In 1990, Lobospheres began out of a sense of wonder and amusement. Having tried (and failed) to photograph Pt. Lobos in a unique way, I looked down at the granite patterns at Weston Beach and made this photograph (see 1st image, below). I thought it was amusing, but filed it away and forgot about it.
A dozen years later, armed with my first digital camera, I returned to Weston Beach and again, looked down. It was a crisp, sparkling morning with an extremely low tide. As I scrambled over the slippery rocks, a chorus of faces and mythical creatures emerged. It was impossible to “unsee” them, so I began photographing them as found portraits, each unique, each etched forever in the rock that was the foundation of that storied beach. I’ve returned several times over the years and expected to see the same menagerie of figures and faces, but it was different each time.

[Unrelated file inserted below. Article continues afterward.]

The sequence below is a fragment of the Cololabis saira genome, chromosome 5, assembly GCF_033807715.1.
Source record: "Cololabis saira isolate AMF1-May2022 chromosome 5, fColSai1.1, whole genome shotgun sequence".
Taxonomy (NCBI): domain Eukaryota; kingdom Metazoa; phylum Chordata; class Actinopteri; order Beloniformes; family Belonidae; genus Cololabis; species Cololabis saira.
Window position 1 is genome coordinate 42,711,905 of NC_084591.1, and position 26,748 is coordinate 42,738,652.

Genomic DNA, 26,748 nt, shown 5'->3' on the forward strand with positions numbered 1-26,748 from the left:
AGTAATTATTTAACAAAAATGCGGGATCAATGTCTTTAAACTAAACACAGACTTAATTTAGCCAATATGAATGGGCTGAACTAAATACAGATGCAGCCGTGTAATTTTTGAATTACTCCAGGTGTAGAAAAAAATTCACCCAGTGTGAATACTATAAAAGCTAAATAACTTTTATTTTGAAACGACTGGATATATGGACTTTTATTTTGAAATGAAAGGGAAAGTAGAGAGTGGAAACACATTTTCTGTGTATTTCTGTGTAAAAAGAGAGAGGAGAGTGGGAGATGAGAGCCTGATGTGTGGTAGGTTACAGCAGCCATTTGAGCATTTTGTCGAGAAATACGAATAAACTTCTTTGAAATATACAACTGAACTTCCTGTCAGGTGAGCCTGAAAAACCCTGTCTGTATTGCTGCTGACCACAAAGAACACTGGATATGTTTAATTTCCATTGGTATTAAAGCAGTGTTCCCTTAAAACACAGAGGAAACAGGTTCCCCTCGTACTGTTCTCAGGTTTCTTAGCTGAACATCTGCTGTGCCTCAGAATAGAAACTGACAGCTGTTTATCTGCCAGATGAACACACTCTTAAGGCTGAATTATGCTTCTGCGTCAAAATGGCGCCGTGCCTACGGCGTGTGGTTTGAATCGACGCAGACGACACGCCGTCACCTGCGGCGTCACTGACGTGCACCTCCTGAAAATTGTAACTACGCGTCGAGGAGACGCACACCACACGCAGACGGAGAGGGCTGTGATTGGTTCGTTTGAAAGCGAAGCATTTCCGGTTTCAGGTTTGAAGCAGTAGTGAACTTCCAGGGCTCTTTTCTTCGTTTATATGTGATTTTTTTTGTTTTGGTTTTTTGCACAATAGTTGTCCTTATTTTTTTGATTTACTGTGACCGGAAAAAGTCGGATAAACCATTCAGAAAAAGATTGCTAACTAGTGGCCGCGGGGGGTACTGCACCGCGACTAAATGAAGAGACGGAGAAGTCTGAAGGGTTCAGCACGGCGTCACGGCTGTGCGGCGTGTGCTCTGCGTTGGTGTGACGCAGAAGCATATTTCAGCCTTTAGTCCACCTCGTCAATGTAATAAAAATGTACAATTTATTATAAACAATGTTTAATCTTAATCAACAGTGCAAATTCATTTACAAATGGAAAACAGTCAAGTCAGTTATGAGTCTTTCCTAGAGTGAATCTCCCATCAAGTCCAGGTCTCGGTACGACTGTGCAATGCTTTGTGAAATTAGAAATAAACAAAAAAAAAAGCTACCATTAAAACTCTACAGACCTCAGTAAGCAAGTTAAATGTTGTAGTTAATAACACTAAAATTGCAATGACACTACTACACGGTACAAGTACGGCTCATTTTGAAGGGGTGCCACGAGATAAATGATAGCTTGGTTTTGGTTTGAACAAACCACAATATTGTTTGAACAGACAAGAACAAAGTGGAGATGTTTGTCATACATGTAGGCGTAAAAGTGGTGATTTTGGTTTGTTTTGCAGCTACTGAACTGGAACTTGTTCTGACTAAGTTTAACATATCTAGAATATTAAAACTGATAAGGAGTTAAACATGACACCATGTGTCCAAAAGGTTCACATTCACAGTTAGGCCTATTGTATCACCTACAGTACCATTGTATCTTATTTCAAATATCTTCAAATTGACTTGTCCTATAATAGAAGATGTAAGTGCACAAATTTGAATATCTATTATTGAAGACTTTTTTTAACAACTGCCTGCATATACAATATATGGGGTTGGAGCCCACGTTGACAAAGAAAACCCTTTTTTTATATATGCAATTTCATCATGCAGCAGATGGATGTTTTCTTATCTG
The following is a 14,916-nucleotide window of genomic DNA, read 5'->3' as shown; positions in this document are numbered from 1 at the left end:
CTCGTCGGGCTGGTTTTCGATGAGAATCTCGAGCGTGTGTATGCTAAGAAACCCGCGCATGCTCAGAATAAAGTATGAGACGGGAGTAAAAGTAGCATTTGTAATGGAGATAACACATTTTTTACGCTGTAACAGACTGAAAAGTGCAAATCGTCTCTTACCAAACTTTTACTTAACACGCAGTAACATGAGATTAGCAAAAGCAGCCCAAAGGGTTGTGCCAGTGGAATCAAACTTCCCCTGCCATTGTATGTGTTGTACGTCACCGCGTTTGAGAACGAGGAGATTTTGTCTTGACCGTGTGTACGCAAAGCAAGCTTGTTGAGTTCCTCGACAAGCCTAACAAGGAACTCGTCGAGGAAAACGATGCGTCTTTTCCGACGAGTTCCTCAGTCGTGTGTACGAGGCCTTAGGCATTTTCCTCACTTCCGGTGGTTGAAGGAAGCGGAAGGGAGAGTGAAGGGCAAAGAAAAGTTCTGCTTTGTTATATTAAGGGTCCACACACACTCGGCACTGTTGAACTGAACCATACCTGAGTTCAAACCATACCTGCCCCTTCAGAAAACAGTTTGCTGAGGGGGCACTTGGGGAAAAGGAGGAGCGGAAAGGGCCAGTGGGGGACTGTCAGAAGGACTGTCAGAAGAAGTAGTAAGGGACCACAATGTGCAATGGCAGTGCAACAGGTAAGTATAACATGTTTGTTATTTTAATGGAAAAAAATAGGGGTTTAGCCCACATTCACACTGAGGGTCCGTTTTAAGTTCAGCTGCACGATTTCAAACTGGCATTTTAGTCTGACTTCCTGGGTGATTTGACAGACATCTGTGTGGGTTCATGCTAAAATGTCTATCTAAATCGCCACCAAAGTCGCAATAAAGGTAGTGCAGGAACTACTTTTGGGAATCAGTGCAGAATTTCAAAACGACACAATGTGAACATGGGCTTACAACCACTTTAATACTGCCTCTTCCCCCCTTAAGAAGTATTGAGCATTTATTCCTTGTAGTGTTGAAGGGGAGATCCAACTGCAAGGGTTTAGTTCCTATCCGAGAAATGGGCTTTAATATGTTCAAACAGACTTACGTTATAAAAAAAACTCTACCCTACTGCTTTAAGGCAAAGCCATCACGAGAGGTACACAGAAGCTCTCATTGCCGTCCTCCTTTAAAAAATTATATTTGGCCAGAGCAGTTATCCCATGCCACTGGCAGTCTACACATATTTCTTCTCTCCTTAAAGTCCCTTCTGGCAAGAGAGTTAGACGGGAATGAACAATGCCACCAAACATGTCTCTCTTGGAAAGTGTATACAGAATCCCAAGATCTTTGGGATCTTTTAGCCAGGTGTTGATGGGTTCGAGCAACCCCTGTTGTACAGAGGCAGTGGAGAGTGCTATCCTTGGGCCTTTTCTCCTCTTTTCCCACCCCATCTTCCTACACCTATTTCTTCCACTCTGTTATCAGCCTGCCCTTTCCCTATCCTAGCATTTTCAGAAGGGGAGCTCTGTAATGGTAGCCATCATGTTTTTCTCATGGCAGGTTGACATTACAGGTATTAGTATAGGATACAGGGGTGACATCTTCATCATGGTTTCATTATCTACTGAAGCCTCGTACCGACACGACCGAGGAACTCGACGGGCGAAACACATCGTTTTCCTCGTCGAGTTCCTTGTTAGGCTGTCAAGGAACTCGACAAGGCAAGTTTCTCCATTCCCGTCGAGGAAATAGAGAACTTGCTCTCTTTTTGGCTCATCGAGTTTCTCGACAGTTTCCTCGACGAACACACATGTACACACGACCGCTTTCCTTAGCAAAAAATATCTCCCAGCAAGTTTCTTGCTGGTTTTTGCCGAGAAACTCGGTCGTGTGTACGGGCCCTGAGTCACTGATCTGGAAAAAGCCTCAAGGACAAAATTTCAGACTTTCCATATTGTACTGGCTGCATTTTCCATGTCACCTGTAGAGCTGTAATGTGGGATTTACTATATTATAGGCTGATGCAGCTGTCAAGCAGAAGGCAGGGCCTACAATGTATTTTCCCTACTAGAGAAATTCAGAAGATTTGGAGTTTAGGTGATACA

While these images are ephemeral, sadly, Pt. Lobos as we know it has an expiration date, as well. Northern California‘s sea level could rise as much as seven feet by the turn of the century, all but decimating Weston Beach. In the context of inevitable catastrophic climate change, Lobospheres has become my way to document the crazy micro-beauty of this natural treasure before it’s washed away. Ultimately, Lobospheres reminds us of what we take for granted and rarely take the time to really see or appreciate.

© Copyright, David Ellis, 2021
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